Tag: open-data

Show me the money

guardian-coins-dataviz

URL: guardian.co.uk/datablog/…infovis (fullscreen version)

There’s been a lot of discussion recently about public spending, amidst a global recession, countries in crisis and the emergency budget.

The Guardian has been following this closely and, when the UK Treasury released “Coins“, its huge database of Government spending, the Guardian invited a small group of programmers and experts to work with them and help unravel the hidden stories buried beneath the data.

Brought in by Rewired State, I worked with others from the Open Knowledge Foundation and MySociety on data visualisations and articles for the Guardian Data Blog. Read More »

Teen Hackers Take Over Google

Hacking in full swing (by harry-m)

At the weekend, I helped mentor a group of tech-minded teenagers at the community-led event, “Young Rewired State“. Held at Google’s London HQ, this was a two-day, action-packed programme for 15-18 year olds to build something better with government data on the web. And the results were truly impressive.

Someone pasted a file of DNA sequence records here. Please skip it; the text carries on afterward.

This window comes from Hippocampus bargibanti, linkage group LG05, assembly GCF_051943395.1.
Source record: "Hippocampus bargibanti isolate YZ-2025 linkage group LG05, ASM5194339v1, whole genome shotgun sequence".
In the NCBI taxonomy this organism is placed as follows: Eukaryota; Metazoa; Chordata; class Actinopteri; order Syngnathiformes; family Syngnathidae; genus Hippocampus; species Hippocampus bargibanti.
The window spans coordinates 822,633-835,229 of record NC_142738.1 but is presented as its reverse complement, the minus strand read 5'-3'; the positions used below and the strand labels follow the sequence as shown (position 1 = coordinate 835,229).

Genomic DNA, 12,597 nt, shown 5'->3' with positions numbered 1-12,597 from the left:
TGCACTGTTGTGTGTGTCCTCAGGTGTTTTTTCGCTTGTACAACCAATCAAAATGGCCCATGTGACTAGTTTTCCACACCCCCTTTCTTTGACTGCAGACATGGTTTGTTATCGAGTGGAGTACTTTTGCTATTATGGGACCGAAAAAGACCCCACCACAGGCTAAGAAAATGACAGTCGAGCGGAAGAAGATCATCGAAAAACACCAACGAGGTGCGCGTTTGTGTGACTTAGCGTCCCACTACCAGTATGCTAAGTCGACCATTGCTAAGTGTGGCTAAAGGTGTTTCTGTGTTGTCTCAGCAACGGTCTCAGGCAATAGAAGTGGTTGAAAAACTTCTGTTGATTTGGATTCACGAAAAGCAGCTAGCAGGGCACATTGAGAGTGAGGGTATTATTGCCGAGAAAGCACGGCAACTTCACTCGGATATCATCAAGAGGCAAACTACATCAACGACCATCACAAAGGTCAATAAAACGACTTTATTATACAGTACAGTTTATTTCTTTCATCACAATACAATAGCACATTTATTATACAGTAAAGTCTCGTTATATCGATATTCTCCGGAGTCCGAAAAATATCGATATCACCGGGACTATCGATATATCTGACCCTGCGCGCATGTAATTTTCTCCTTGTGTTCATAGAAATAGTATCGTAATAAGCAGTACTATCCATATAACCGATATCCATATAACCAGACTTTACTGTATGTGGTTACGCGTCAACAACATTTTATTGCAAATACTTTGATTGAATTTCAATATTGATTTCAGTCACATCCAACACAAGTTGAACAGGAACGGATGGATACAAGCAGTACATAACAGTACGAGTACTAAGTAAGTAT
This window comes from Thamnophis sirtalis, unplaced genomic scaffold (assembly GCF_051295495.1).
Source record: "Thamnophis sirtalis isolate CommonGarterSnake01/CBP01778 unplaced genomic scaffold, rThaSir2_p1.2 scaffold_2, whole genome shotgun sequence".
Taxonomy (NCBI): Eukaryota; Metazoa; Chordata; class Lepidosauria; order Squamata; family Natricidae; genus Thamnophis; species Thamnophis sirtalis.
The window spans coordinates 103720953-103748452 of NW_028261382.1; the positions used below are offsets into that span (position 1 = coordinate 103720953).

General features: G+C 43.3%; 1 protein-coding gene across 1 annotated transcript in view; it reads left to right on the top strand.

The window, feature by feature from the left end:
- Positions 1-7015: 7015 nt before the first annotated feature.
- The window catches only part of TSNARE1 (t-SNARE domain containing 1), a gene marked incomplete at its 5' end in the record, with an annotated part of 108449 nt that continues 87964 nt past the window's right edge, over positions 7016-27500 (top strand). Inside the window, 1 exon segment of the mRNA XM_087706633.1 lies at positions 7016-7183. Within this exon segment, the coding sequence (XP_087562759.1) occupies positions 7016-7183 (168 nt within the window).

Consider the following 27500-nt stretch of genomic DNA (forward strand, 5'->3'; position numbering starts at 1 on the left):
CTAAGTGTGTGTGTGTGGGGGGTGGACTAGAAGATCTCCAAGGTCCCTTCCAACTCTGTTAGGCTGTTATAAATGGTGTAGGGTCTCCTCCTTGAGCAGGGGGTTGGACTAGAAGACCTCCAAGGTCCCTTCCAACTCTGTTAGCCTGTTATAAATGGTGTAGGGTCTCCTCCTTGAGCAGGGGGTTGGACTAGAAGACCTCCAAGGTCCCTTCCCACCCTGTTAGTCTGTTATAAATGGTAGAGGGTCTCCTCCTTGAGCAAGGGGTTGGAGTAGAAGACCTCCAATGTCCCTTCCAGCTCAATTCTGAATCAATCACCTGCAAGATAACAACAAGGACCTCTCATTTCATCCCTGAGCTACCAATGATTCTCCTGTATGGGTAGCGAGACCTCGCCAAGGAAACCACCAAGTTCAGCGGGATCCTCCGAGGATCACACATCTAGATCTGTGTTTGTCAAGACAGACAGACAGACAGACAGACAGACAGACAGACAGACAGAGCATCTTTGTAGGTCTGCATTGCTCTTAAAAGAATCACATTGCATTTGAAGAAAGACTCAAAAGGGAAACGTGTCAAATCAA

Young people are sometimes written-off as being apathetic, or handed patronising websites and services to interact with. Here was their chance to show the kinds of services they really want and to demonstrate that, given access to the right kinds of data and a little support along the way, they are more than capable of building it themselves. Read More »

Climate Change in Social Media

Hungry for food (by bangladeshboat)

I am afraid it is no exaggeration to say that what we saw was a hellish scene. [source]

It has been a sobering experience to see reports of the Bangladesh cyclone – and to watch them flow through the Bangladesh River Journey site we built for BBC World Service. The project’s original aim was to expose the very real presence of climate change in Bangladesh – a low-lying land of myriad rivers – and the cyclone’s arrival seemed shockingly symbolic.

While news of the cyclone competed for airtime in the general media, the World Service maintained a stream of often very personal and touching accounts from the Bangladeshi people. Their Flickr photos and Twitter texts acted as informal media channels, adding an extra dimension to the more formal reporting on the World Service website and radio.

Read More »